JERVOIS has secured its second win on the trot after thumping Tailem Bend in Murray Towns A grade cricket on Saturday.
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Once again the Eagles floundered with the bat, with the Bluds rolling through the visitors for just 78.

Tailem Bend got off to a solid enough start and were 1/34 but, as has become customary this season, they suffered another massive collapse, losing their next five wickets for just four runs.

Suddenly the Eagles were 6/38 and from that position there was little hope of recovery.

Dennis Baxter again was the only Tailem batsman to make a substantial score, with 27 opening the batting while Adrian Lloyd was next best with 15.

Fidge was again impressive with the new ball with 3/30 from seven overs but it was Shaun Bath who was the best of the Jervois bowlers, snaring 4/37.

In reply Jervois barely raised a sweat passing the total, losing just two wickets in the process.

Daniel Gilmour top scored with 30 while Andrew Fidge continued his consistent form with 26 not out.

During Jervois’ innings there was a fiery encounter between Lloyd and Andrew Fidge and we are all looking forward to round two next time the pair crosses paths.

Monarto v Meningie

You have got to hand it to Meningie, they put up one hell of a fight against top side Monarto.

Batting first, the Lakesiders amassed a highly competitive 183, solely due to partners in crime Richard Boscence (68) and Stewart Willis (67).

The star duo had Monarto chasing balls to all areas of the park as they put on 118 for the fifth wicket.

Not one of Meningie’s other batsman reached double figures and the Lakesiders meticulous plan to bat the free spirit “Barge” Mitchell at number three failed to blossom, with the enigma failing to score a run.

I’m sure “Barge” still would have had a few choice words to say to the fielding side during his walk off though.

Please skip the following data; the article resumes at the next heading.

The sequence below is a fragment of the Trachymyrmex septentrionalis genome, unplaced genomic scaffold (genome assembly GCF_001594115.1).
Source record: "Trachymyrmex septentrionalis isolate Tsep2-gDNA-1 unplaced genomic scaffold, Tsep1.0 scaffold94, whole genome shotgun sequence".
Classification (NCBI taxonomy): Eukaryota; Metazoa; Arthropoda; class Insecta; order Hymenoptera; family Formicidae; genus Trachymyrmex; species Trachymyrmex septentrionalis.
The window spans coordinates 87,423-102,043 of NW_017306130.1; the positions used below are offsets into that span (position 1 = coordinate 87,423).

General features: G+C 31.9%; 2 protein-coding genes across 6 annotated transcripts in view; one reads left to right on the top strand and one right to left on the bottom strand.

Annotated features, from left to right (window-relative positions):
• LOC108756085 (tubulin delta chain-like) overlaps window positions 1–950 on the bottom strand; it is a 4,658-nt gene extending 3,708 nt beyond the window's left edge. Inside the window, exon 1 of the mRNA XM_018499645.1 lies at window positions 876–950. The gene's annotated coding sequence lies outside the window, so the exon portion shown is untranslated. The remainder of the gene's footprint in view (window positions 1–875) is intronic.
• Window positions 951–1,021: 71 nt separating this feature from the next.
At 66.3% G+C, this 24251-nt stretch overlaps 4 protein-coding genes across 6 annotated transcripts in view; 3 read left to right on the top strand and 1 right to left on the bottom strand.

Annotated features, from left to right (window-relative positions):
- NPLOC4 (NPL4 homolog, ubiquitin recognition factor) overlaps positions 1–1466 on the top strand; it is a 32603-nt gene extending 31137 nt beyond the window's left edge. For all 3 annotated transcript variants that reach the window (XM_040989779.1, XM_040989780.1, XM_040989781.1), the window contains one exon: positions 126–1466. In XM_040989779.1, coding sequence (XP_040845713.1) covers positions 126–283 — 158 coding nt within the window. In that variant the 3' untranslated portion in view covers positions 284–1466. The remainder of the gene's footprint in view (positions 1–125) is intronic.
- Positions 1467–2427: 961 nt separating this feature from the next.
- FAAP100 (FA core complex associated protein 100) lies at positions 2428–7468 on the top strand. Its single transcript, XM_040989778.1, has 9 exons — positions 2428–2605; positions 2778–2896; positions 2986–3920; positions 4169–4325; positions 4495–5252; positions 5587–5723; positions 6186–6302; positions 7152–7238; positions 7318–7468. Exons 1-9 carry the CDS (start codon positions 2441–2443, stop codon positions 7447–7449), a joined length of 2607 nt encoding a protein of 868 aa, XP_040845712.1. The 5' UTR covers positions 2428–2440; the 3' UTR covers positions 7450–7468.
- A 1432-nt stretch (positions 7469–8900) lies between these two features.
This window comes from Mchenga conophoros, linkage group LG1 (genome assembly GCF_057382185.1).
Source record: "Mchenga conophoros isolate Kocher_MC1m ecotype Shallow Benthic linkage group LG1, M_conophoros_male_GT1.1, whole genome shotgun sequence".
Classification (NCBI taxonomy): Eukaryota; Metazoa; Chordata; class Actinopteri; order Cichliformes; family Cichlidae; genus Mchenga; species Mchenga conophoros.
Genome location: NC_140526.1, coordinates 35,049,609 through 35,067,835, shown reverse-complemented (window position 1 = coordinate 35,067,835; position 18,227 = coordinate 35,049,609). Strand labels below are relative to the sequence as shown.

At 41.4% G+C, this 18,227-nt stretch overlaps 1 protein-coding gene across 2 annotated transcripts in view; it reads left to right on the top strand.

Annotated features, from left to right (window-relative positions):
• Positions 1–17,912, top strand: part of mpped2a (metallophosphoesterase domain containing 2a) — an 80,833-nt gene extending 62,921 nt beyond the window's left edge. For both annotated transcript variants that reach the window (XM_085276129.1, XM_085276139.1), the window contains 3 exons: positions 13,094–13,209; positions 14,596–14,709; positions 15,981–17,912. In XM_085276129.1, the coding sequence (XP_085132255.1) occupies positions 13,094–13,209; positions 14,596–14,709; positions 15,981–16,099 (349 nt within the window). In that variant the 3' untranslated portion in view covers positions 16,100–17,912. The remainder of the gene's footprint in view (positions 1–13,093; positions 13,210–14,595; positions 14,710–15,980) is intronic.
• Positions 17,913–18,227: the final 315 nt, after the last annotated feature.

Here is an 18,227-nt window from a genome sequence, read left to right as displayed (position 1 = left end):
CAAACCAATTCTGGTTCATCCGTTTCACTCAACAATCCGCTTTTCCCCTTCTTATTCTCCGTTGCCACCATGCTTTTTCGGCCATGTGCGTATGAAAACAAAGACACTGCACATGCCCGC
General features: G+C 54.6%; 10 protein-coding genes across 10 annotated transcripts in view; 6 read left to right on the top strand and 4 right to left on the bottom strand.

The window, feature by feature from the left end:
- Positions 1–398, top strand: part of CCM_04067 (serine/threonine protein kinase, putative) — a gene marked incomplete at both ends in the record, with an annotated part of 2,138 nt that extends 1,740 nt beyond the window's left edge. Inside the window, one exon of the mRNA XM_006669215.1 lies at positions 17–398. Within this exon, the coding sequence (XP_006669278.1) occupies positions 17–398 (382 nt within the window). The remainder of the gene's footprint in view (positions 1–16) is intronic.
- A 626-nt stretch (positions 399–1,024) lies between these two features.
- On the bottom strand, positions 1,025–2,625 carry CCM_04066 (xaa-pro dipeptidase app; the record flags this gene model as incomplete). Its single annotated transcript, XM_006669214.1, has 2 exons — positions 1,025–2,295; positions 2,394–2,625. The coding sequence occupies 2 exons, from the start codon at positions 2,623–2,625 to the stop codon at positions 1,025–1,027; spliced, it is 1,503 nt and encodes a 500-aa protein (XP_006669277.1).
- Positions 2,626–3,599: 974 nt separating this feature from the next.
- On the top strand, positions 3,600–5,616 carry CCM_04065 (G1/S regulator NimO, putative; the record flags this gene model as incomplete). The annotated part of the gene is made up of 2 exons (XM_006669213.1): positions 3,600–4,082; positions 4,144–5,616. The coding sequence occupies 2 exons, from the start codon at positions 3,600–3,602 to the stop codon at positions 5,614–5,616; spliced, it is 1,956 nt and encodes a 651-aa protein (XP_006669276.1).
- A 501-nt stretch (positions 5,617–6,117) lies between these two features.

Josh Noye was the best Monarto bowler with 3/20, while Neil Anderson, Dale Leech and Ty Pfeiffer took two wickets each.

It was going to be a tough chase for Monarto but they got off to a good start with Kym Edwards (46) and “Wombat” Matthews (52) putting on 67 for the first wicket before Edwards was dismissed by Hayden Biddle.

Matthews and Sam Pfeiffer (33) kept the scoring ticking along, putting on 53 for the second wicket to see the home side well-placed at 1/130.

But then Meningie fought back with Matthew Howe (3/28) snaring three wickets in a row to see Monarto 4/138.

However solid contributions from Harry Webb (12), Ty Pfeiffer (18) and Alex Button (18 not out) ensured Monarto did enough to get the job done, passing the total with six wickets down.

Howe was Meningie’s best bowler while “Turtle” Bradley copped some punishment early, finishing with 1/61 from seven overs.

Wanderers v Mannum

Summary sheet not received.

Mypolonga v Imperials

Summary sheet not received.

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Now it’s Hassans Walls turn to burn

HAZARD reduction burns in the Hassans Walls Reserve are planned by the NSW Rural Fire Service to start on Friday around Braceys Lookout.
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About 40 RFS members will be joined by crews from FRNSW during the hazard reduction operation which is expected to finish on Sunday.

“Hazard reduction is a vital element in helping to reduce the intensity of bush fires,” Superintendent Greg Wardle said.

“This controlled burn will conducted around Braceys Lookout and will help protect properties, including Lithgow High School and communications assets.

“It is also to assist our firefighters to control any future bushfires in the area.

“This operation is an important part of our Bushfire Risk Management Plan and there will be further controlled burns in Lithgow in the near future.”

Superintendent Greg Wardle said it was important to take advantage of suitable weather conditions to conduct hazard reduction burning as soon as they occur.

“Each year only a small window of opportunity exists where weather conditions are conducive to controlled burns,” Mr Wardle said.

“For a hazard reduction burn to be successful we require the right wind and temperature conditions and the ground fuels to be sufficiently dry.

“We advise residents in the Braceys lookout to take appropriate precautions: keep doors and windows closed, remove washing from clothes lines and make sure pets are in a protected area.

“Motorists in the area should also slow down and take care if driving through smoke, keep windows up and turn their headlights on,” Mr Wardle said.

For more information contact Lithgow District Office on 6353 1862 or visit www.rfs.nsw.gov.au.

Hazard reduction burns will be taking place to minimise the bush fire danger this season as much as possible

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Bells Line of Road Corridor plan finalised

ROADS and Maritime Services (RMS) has completed the Bells Line of Road Long Term Strategic Corridor Plan.